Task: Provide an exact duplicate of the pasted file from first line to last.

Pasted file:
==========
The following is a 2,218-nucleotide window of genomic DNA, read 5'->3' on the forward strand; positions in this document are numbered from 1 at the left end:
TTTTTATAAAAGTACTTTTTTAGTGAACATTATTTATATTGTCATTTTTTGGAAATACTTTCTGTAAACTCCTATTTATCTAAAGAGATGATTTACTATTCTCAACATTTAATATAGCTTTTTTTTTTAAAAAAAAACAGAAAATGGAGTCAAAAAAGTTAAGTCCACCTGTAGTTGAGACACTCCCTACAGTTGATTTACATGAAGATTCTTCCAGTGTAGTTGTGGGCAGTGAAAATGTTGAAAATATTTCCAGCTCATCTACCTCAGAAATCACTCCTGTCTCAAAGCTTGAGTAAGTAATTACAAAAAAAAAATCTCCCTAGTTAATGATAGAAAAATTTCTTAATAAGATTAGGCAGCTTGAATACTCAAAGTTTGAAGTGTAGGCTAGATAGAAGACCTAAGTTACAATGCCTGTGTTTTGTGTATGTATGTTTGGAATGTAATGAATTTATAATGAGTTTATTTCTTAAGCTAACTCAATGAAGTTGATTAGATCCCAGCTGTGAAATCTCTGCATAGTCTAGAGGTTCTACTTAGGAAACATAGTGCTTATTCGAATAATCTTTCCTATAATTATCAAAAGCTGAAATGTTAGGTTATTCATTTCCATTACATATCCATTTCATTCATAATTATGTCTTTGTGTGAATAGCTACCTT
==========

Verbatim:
The following is a 2,218-nucleotide window of genomic DNA, read 5'->3' on the forward strand; positions in this document are numbered from 1 at the left end:
TTTTTATAAAAGTACTTTTTTAGTGAACATTATTTATATTGTCATTTTTTGGAAATACTTTCTGTAAACTCCTATTTATCTAAAGAGATGATTTACTATTCTCAACATTTAATATAGCTTTTTTTTTTAAAAAAAAACAGAAAATGGAGTCAAAAAAGTTAAGTCCACCTGTAGTTGAGACACTCCCTACAGTTGATTTACATGAAGATTCTTCCAGTGTAGTTGTGGGCAGTGAAAATGTTGAAAATATTTCCAGCTCATCTACCTCAGAAATCACTCCTGTCTCAAAGCTTGAGTAAGTAATTACAAAAAAAAAATCTCCCTAGTTAATGATAGAAAAATTTCTTAATAAGATTAGGCAGCTTGAATACTCAAAGTTTGAAGTGTAGGCTAGATAGAAGACCTAAGTTACAATGCCTGTGTTTTGTGTATGTATGTTTGGAATGTAATGAATTTATAATGAGTTTATTTCTTAAGCTAACTCAATGAAGTTGATTAGATCCCAGCTGTGAAATCTCTGCATAGTCTAGAGGTTCTACTTAGGAAACATAGTGCTTATTCGAATAATCTTTCCTATAATTATCAAAAGCTGAAATGTTAGGTTATTCATTTCCATTACATATCCATTTCATTCATAATTATGTCTTTGTGTGAATAGCTACCTT